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FIBRE OPTIC CABLES GIVE START-UP FIRM COMPETITIVE EDGE ON HIGH SPEED DATA AGAINST ST

Energotel gearing up for end of ST monopoly

WITH NINE months to go until the end of Slovak Telecom's monopoly on fixed-line services, alternative telecom provider Energotel is already establishing a presence on the Slovak market.
Energotel, formed of the internal telecom networks of Slovakia's energy, gas and oil firms, already has a broad fibre-optic network around the country, and a core clientele among Internet service providers and international firms.
The firm plans to generate an income of Sk370 million this year, more than the combined income in 2001 of the companies from which it was formed, say Energotel officials. In addition, Sk350 million should be invested in 2002 to expand the network and update equipment.

WITH NINE months to go until the end of Slovak Telecom's monopoly on fixed-line services, alternative telecom provider Energotel is already establishing a presence on the Slovak market.

Energotel, formed of the internal telecom networks of Slovakia's energy, gas and oil firms, already has a broad fibre-optic network around the country, and a core clientele among Internet service providers and international firms.

The firm plans to generate an income of Sk370 million this year, more than the combined income in 2001 of the companies from which it was formed, say Energotel officials. In addition, Sk350 million should be invested in 2002 to expand the network and update equipment.

Because Energotel's network is entirely fibre-optic, company officials say they can offer clients data transfer speeds exceeding 30 Mbits per second. The ISDN service offered by Slovak Telecom (ST) has a maximum data speed of 128 kbits per second, although ST plans to launch a high-speed digital subscriber line (DSL) service by the end of the year.

Energotel director Márius Hričovský sees the firm's main potential for growth among large companies and organisations that need high transmission capacities, as well as firms needing high speed data transfer.

"Our potential clients today are, for example, Internet service providers, wholesalers of telecom capacity and international firms operating networks. We are also looking at large firms that have multiple branches in Slovakia, for example banks and insurance providers. We also believe that government offices could and will be our clients," said Hričovský.

The firm's weak point, however, remains the 'last mile' cable connection between Energotel's lines and final users. This connection is owned by ST, although as of January 1, 2003 ST will lose its monopoly on fixed line voice services and have to start renting capacity to operators such as Energotel.

ST's head of strategic planning, Peter Poliak, says Energotel has the potential to offer real competition to his firm. "They have enough facilities to provide high speed services like leased lines and high-speed Internet access. Because of that, Energotel in the future can really compete in the business segment with those who use high speed services.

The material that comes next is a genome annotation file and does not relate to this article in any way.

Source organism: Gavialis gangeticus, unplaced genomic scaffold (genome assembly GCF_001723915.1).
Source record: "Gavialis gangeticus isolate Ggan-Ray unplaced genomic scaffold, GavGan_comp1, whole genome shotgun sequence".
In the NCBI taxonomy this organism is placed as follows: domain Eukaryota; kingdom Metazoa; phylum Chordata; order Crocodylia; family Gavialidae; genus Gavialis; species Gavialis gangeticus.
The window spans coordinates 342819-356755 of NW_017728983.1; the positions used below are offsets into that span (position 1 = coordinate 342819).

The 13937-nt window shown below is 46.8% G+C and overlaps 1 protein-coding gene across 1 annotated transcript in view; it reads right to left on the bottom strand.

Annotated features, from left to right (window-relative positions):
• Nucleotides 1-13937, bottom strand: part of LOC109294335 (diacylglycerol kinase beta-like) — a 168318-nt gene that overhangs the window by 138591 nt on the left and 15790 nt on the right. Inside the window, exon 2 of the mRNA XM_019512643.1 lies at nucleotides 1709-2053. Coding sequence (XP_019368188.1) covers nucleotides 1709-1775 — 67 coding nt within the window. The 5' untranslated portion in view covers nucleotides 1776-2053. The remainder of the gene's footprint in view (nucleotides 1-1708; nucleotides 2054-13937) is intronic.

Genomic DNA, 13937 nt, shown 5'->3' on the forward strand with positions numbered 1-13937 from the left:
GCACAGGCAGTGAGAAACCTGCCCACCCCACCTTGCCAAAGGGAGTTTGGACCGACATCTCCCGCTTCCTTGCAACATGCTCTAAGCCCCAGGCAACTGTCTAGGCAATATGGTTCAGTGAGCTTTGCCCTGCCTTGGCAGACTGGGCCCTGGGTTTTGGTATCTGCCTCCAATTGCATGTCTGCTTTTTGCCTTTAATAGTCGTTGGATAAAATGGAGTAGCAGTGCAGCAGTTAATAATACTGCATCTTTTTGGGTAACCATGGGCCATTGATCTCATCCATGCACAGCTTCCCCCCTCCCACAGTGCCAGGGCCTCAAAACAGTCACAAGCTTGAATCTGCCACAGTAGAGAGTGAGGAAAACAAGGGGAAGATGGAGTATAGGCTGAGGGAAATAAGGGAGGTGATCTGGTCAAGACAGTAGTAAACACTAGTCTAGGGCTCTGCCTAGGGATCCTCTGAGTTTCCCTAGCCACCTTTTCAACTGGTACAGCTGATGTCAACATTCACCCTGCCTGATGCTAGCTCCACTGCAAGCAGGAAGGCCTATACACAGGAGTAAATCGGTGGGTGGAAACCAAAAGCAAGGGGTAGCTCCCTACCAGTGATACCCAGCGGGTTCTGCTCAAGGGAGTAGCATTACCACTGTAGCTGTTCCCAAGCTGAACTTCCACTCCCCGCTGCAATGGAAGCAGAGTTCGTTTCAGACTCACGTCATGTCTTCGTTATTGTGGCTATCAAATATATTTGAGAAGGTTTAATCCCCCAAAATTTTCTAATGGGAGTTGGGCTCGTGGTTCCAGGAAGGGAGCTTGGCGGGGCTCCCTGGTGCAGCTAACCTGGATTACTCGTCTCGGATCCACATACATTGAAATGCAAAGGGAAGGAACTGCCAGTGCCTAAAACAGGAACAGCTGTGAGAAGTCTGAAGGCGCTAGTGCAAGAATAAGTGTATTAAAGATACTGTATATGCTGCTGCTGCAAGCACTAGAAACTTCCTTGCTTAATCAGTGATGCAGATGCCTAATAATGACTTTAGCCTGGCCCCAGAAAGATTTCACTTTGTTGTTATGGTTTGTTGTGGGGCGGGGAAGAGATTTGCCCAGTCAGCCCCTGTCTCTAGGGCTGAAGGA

"It's not about the mass market or mass services, just large enterprises," he said.

Hričovský confirmed that Energotel had no plans to expand to residential service.

"Households will really only have [a connection with us] when, for example, they are connected through ST to the Internet, and the Internet provider buys the long-distance connection from us," said Hričovský.

Energotel was assembled in February 2000 as a 100 per cent daughter company of the state-owned oil pipeline firm Transpetrol. The company, then called Transtel, took over the internal telecom networks connecting state electricity provider Slovenské elektrane (SE), gas giant SPP and Transpetrol.

Electricity producers and distributors under the SE umbrella already have a fibre-optic network leading to nearly every town of more than 20,000 inhabitants, and to every district and regional government seat, while SPP and Transpetrol both have fibre-optic networks running along their respective pipelines.

The scheduled opening of the Slovak telecom market at the start of next year, say analysts, has been a long time coming. Dag Storrosten, the director of Nextra, Slovakia's largest Internet service provider, says: "Some forces are trying to make privatisation move fast, and some are trying to delay it. Obviously challengers in the market will try to speed up the process. Those who have a good position will try to delay it as much as they can.

"The low growth is this market is partly due, of course, to the overall economy. It's also contributed to by fairly high prices for the Internet. But I think what is contributing mostly is the very low level of real competition in the telecom market."

Hričovský sees benefits in the market's opening: "The advantage for the market is the creation of a competitive environment in the area of services, with not all services offered by Slovak Telecom.

"We don't do everything, but for defined services, such as renting capacity or leasing lines, this is where the competitive area has been created. It means whoever has the interest can choose from different providers. Up until now, there was only one."

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